From January through May of 2002, just before the trauma center closed, the average physician response time for trauma cases was 12.2 minutes. During the same period this year, the average response time was 10.6 minutes, said Joan Fortney, manager of trauma and emergency medical service at the hospital.
That's a 13 percent improvement in the amount of time that elapses from when the hospital is notified a trauma patient is on its way until the surgeon arrives in the Emergency Room.
"Most of the time they are here before the patient gets here," said Deborah Addo, the hospital's vice president for patient care.
Emergency service workers are aware of the change and have made an effort to notify the hospital as soon as they know they have a trauma patient so the surgeons have as much lead time as possible, said Alan Matheny, paramedic with the Volunteer Fire Company of Halfway.
Riggle attributed the quicker response time to the fact the trauma surgeons are more conscious about arriving in a timely manner. They didn't feel as pressured for time when they were stationed at the hospital.
Also, morale among the seven trauma surgeons has improved, he said. Although many of them are still tired and overworked between juggling their private practices and covering trauma calls around the clock, it helps that they're not tied down to the hospital during their on-call hours.
"The extra flexibility has made a huge difference," said Riggle, whose beeper went off four times during a 90-minute interview.
In some cases, it's as simple as being able to go to a son's Little League game, sleep in their own bed at night or slip out to their office to get some paperwork done.
Riggle, who lives in Mercersburg, Pa., is one of two trauma surgeons who stays at the hospital when he's on call because it would be too far to travel.
Instituting on-call pay for the trauma surgeons also has improved their attitude about the program, Riggle said.
Trauma center busier
At the same time the response time has improved, the trauma center has gotten busier.
The trauma center saw 307 patients in the first five months of this year, compared to 238 in the same period last year, a 28 percent increase, Fortney said.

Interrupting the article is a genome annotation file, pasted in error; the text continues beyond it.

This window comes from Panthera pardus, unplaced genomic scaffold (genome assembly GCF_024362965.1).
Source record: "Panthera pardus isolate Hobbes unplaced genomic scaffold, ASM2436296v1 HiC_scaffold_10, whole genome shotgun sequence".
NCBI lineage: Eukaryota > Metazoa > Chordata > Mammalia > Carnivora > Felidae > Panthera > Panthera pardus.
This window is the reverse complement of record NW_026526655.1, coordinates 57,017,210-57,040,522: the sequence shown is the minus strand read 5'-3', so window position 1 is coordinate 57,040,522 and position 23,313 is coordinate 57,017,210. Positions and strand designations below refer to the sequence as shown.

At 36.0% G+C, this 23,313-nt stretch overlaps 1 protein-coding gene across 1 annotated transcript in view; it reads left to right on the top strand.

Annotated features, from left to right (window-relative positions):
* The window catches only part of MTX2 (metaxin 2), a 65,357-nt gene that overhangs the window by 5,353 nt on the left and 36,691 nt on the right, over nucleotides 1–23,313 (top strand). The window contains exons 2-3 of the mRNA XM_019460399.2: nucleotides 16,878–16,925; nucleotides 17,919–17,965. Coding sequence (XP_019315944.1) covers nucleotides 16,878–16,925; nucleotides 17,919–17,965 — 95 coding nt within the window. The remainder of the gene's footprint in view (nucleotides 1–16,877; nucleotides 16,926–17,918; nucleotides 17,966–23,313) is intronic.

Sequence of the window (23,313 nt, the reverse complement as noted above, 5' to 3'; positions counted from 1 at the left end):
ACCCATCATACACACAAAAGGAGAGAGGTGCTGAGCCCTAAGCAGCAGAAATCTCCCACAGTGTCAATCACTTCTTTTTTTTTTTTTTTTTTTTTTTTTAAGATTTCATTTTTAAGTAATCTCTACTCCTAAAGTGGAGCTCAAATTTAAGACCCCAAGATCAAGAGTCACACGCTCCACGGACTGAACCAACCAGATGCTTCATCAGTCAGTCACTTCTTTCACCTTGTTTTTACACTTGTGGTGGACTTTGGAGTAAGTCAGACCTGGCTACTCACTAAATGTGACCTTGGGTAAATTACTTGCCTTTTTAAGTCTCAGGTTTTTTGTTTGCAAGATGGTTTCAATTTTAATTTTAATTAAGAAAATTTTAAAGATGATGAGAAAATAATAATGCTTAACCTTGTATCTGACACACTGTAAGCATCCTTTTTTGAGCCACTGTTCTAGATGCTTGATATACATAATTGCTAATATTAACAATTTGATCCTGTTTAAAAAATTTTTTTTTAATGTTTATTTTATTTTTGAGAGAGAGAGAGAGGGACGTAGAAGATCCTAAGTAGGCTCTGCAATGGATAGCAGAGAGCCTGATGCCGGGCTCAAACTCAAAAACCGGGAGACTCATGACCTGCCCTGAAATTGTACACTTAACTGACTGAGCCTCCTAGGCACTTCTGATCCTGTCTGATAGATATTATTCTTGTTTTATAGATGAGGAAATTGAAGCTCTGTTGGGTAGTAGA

It's still a small number when compared to larger trauma centers, but it's an increase Addo said further proves the need for the service.
Riggle said the trauma center has been receiving more patients from Frederick, Md., and Martinsburg, W.Va., than it had before, which could account for the increase in patient load.
There have been some success stories.
Barely a week after the trauma center officially reopened Oct. 2, a West Virginia State Police trooper was shot in the head while responding to a domestic violence call near Hedgesville, W.Va. Robert J. Elswick underwent life-saving surgery at the trauma center, and is now recovering at home after receiving extensive medical treatment.
In June, two patients came into the trauma center with injuries so severe they had a 1-in-5 chance of survival. Both walked out of the hospital, Riggle said.
The Maryland Institute of Emergency Medical Services Systems, which oversees the statewide trauma network, believes the program is working well, said Mary Beachley, director of the office of hospital programs.
Under MIEMSS standards, the program was downgraded from a Level II to a Level III trauma center because of the lack of in-house surgeons.
In all other respects, including the standard of the American College of Surgeons, the hospital meets higher Level II standards, Riggle said.
"We're pleased that they're back operating as a Level III and they're meeting the needs of the community," Beachley said.
MEIMSS recently performed a comprehensive review of the program. Although the results have not yet been published, no problems were found, she said.
When he took over as administrative director, Riggle instituted some major changes in the trauma program. One of the most dramatic changes came in the nature of how patients are admitted.
Previously, trauma patients would be admitted under the care of the trauma surgeon who was on call at the time. That doctor would be responsible for follow-up care and billing the patient, Riggle said.
Now, patients are admitted to the trauma program and the surgeons work in collaboration to take care of them. The hospital collects the insurance money.